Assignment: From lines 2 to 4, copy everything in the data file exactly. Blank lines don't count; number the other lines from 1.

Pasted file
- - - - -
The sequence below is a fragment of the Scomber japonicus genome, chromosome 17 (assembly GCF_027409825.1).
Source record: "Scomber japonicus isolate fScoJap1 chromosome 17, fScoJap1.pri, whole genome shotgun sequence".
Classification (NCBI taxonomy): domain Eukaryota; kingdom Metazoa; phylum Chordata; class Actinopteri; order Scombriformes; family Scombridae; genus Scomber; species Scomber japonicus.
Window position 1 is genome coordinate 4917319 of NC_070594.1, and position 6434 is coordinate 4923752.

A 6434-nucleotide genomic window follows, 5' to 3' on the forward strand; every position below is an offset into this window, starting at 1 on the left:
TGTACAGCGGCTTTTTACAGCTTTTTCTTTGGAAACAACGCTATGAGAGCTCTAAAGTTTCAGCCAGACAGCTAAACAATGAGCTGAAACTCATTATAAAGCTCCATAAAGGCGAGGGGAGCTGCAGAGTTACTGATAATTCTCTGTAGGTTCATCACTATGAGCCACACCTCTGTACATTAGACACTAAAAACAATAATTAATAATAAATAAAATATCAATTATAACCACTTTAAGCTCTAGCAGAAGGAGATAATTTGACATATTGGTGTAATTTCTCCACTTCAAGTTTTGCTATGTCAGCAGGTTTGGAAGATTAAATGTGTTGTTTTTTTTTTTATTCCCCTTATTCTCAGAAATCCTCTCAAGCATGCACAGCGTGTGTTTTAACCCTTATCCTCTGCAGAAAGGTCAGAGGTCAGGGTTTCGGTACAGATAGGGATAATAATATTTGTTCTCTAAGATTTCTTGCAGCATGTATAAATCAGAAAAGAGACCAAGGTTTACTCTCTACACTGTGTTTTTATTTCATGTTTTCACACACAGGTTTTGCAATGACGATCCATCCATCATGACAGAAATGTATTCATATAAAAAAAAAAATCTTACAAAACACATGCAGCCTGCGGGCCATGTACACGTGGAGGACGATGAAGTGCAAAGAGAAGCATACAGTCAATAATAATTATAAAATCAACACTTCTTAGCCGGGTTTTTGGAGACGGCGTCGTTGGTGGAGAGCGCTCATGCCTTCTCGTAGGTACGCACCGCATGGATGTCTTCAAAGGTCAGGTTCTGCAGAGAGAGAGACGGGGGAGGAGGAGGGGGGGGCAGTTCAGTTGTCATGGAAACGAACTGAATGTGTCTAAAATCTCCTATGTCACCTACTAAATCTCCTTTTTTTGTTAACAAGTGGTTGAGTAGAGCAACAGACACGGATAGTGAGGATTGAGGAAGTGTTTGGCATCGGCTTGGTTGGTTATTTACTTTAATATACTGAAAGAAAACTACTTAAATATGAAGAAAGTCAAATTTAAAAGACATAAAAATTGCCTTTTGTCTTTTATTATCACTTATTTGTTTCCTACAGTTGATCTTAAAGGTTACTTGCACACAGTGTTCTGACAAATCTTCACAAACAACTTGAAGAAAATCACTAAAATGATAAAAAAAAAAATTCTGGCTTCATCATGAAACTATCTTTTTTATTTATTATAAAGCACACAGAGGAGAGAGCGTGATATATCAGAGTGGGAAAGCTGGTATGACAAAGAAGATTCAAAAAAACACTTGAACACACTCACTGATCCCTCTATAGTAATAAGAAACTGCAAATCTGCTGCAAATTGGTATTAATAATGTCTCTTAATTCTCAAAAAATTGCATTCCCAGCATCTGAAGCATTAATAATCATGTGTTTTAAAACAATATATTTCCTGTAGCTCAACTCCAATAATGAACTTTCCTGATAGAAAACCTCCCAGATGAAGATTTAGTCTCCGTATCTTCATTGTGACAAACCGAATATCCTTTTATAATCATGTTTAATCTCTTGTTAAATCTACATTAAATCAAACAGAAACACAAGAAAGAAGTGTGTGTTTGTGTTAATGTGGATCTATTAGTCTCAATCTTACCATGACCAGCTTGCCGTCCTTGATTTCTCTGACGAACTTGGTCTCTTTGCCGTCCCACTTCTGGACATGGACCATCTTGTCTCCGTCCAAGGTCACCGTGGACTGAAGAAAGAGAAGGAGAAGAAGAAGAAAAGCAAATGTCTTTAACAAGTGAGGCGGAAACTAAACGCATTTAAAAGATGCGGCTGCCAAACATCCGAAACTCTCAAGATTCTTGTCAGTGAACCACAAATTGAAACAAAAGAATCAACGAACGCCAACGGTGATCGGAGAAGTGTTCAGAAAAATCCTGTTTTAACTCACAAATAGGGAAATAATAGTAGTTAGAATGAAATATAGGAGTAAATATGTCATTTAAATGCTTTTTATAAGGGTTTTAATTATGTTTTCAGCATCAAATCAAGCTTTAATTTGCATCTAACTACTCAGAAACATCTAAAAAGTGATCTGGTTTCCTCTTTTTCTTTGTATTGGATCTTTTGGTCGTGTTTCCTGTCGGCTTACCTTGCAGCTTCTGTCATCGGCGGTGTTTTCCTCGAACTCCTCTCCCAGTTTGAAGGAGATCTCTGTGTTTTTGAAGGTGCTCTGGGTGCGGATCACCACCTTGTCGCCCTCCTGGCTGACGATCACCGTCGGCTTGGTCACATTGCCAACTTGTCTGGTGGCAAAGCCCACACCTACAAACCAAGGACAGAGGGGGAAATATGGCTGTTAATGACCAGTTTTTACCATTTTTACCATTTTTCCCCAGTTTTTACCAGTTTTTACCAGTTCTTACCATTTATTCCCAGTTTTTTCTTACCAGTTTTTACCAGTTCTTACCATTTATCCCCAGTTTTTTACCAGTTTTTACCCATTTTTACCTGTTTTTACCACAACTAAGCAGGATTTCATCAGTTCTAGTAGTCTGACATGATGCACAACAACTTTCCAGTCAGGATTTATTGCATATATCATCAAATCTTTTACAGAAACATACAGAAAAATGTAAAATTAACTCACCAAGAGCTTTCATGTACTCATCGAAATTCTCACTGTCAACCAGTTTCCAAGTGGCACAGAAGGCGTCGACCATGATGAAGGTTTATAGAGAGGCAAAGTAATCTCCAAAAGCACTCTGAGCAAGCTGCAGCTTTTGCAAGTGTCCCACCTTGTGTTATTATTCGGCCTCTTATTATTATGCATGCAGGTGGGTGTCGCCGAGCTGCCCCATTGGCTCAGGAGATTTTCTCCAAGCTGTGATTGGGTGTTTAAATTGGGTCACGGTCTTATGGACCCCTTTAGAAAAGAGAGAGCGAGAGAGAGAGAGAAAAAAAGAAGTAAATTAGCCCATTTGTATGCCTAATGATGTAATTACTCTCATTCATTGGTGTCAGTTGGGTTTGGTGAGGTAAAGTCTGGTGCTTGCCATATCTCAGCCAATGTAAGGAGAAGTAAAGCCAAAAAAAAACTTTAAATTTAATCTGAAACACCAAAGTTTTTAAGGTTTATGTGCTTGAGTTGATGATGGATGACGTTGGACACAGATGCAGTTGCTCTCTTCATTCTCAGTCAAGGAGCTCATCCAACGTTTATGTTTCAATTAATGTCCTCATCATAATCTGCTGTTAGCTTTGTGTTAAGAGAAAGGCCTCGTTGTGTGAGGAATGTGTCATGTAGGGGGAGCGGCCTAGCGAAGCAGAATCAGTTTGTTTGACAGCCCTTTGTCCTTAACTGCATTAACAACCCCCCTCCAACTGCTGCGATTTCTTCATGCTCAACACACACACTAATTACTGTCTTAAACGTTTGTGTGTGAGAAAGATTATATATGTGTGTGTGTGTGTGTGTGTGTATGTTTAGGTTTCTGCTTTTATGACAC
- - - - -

Source record: "Scomber japonicus isolate fScoJap1 chromosome 17, fScoJap1.pri, whole genome shotgun sequence".
Classification (NCBI taxonomy): domain Eukaryota; kingdom Metazoa; phylum Chordata; class Actinopteri; order Scombriformes; family Scombridae; genus Scomber; species Scomber japonicus.
Window position 1 is genome coordinate 4917319 of NC_070594.1, and position 6434 is coordinate 4923752.